Baseball roots trace back to mom for Bass

Baseball roots trace back to mom for Bass

Baseball roots trace back to mom for Bass
SAN DIEGO -- When Padres pitcher Anthony Bass talks about influential people in his life, he will always make sure to mention his father, Ed, who was his baseball coach growing up.

"Little League through travel ball, he's pretty much been my coach my whole life," Bass said.

But when it comes to deciding where Bass got his skills as a pitcher from, well, that point can often be a hot topic at home back in Michigan.

Bass' mother, Linda, is not only a skilled dental hygienist but apparently she has a pretty good arm, too.

"My mom, her claim to fame was that in Little League, she was my first pitcher," Bass said. "She was the one who pitched to me during coach-pitch. She always said that's where I get my skills."

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Bass grew up in Trenton, Mich., and played for the Indians in his local Little League when, at 7, Linda Bass took her turn on the mound.

"My dad was coaching, so she took the ball on the mound and threw it to me," Bass said. "That was pretty exciting. I was trying to take her head off [with line drives]. She was just lobbing it up there."

Linda Bass certainly had more of an indelible impact on Bass' life than just tossing him baseballs. As he headed to Wayne State, a Division II school in Detroit, he was certain he wanted to follow in his mom's footsteps and enter the dental field. He was initially a pre-dentistry major at Wayne State.

"That was my goal," Bass said. "I really wanted to become a dentist and open my own family practice and have my mom help me. Unfortunately, I ran into some problems with science and decided that I should change directions. I ended up going the business-finance route."

Baseball changed Bass' path again, as he was drafted by the Padres in the fifth-round of the 2008 First-Year Player Draft.

Three years later, Bass found himself on the mound at Coors Field in Denver, making his Major League debut against the Rockies on June 13, 2001. Bass allowed one run in five innings that day, and he has been having success at the Major League level ever since.

Bass started the season in the San Diego bullpen but moved into the rotation early in the season after pitchers Tim Stauffer and Dustin Moseley, two members of the rotation, landed on the disabled list.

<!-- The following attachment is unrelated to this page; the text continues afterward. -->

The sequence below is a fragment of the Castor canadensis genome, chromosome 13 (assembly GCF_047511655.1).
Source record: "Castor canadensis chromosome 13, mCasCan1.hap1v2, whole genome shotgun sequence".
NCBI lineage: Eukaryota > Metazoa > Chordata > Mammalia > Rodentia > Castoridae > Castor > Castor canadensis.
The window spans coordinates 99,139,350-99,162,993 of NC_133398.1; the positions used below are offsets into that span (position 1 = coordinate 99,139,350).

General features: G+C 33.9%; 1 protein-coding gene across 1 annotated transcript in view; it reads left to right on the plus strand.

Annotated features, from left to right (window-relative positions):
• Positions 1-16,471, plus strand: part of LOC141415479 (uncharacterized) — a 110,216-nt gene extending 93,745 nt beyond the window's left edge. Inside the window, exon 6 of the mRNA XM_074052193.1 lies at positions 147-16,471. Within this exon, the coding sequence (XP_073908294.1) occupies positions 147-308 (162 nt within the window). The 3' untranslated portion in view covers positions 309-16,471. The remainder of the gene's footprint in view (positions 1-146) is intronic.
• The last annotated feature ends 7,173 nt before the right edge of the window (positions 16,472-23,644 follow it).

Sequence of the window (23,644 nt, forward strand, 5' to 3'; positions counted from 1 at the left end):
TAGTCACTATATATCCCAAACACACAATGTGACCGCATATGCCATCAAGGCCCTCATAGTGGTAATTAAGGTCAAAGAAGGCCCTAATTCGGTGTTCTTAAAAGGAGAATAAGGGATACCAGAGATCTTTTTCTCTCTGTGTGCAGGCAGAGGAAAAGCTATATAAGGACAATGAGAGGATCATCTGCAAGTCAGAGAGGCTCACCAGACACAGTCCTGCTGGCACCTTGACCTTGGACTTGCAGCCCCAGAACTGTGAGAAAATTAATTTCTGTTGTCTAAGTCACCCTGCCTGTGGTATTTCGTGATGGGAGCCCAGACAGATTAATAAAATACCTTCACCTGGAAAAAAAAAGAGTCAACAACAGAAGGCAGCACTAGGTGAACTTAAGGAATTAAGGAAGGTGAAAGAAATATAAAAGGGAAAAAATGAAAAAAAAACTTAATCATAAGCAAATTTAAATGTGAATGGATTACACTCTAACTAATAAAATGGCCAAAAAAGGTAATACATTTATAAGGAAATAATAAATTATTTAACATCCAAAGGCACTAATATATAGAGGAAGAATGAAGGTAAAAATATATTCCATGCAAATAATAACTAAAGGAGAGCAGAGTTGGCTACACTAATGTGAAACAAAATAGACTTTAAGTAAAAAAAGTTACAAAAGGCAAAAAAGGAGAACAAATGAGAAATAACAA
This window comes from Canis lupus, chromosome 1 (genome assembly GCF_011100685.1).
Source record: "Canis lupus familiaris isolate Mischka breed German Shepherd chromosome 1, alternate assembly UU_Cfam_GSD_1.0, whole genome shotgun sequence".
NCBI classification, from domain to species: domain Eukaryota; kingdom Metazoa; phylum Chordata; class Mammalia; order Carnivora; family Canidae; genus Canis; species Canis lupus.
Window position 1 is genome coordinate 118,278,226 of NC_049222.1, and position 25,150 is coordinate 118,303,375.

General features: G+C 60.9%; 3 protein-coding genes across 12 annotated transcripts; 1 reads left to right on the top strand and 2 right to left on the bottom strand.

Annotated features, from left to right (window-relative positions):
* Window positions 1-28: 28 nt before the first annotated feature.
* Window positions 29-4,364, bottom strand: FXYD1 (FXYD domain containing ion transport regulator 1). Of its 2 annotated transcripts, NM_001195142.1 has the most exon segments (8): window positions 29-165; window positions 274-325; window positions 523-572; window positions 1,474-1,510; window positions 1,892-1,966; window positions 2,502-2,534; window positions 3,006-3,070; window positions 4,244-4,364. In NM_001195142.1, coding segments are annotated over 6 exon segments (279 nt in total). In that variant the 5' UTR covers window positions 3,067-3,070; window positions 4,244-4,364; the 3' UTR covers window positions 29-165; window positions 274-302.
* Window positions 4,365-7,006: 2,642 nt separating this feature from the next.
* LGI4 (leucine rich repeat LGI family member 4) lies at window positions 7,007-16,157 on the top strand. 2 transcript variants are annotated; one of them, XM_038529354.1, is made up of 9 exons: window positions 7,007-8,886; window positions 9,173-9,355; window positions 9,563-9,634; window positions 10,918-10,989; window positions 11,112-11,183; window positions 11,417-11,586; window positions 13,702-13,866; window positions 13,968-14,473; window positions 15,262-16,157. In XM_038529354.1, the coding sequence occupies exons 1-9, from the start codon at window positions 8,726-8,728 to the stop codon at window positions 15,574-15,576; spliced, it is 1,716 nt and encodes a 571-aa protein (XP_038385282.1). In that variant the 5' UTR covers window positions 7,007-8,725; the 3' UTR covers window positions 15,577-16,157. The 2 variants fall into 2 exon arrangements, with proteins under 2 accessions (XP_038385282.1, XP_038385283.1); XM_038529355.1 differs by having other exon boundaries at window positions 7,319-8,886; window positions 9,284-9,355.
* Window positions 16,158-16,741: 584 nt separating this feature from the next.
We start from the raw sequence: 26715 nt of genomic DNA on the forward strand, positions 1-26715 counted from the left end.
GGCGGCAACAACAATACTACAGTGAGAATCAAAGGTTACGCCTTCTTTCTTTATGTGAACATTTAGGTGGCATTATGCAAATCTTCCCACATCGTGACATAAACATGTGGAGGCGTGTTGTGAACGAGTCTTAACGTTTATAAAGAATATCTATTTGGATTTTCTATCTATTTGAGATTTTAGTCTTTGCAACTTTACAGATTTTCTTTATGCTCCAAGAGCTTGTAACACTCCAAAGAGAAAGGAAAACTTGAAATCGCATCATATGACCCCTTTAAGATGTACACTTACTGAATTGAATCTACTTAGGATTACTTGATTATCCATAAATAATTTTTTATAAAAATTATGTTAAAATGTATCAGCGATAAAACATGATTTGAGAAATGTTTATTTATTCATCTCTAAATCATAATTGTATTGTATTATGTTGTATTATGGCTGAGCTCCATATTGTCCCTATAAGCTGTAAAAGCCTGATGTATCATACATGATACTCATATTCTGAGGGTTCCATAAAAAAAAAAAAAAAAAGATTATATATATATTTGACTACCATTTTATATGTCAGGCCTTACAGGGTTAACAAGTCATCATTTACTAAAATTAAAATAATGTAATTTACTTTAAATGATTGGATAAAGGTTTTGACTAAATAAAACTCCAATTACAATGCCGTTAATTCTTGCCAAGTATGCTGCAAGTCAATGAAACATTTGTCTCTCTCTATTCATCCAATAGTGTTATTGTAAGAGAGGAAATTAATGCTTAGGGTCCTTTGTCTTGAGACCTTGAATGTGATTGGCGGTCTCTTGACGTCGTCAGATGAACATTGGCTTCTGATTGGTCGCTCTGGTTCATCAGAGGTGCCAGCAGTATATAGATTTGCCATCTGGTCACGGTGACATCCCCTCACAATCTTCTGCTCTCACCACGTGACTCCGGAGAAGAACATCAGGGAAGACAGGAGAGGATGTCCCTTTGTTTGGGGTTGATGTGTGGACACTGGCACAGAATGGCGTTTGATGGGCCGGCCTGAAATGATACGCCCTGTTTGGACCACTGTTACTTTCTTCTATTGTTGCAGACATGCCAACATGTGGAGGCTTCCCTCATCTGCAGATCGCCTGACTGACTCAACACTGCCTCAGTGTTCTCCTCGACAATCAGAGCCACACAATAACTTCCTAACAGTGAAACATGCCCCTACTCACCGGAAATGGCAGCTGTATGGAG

Bass, a starting pitcher throughout the Minor Leagues, is pitching like he doesn't want to go back to the bullpen.

In a game against the Giants on April 28, Bass retired the first 17 hitters he faced before allowing a hit in a loss at AT&T Park. He pitched eight innings and struck out eight batters that day -- both career highs -- without issuing a walk.

Now, the Padres feel, the sky is the limit for the 24-year-old.

"He's evolved from throwing to a pitcher," catcher Nick Hundley said. "He was a guy who first would rear back and throw it to a pitcher, [and became] a guy who is using all of his pitches. He's quickly improving."

One of the first phone calls Bass received after the game was from his family back in Trenton, which is located about 30 minutes south of Detroit.

"They stayed up late and watched," Bass said.

Bass' parents visited him in San Diego during the first week of the season. There's a trip planned in May when the Padres are in Chicago, with a big contingent of family and extended family making the trip to the Windy City from Trenton.

The Padres play three games at Wrigley Field against the Cubs on May 28-30, which means there's a good chance Bass could end up pitching in front of his family -- including his coach (Ed), and of course, his very first pitcher, his mother Linda.

"Coming from a big family -- there's four kids -- and she's worked as dental hygienist for 30-plus years," Bass said of his mother. "She's a really hard worker and very organized and someone I have always looked up to."

Corey Brock is a reporter for MLB.com. Keep track of @FollowThePadres on Twitter. This story was not subject to the approval of Major League Baseball or its clubs.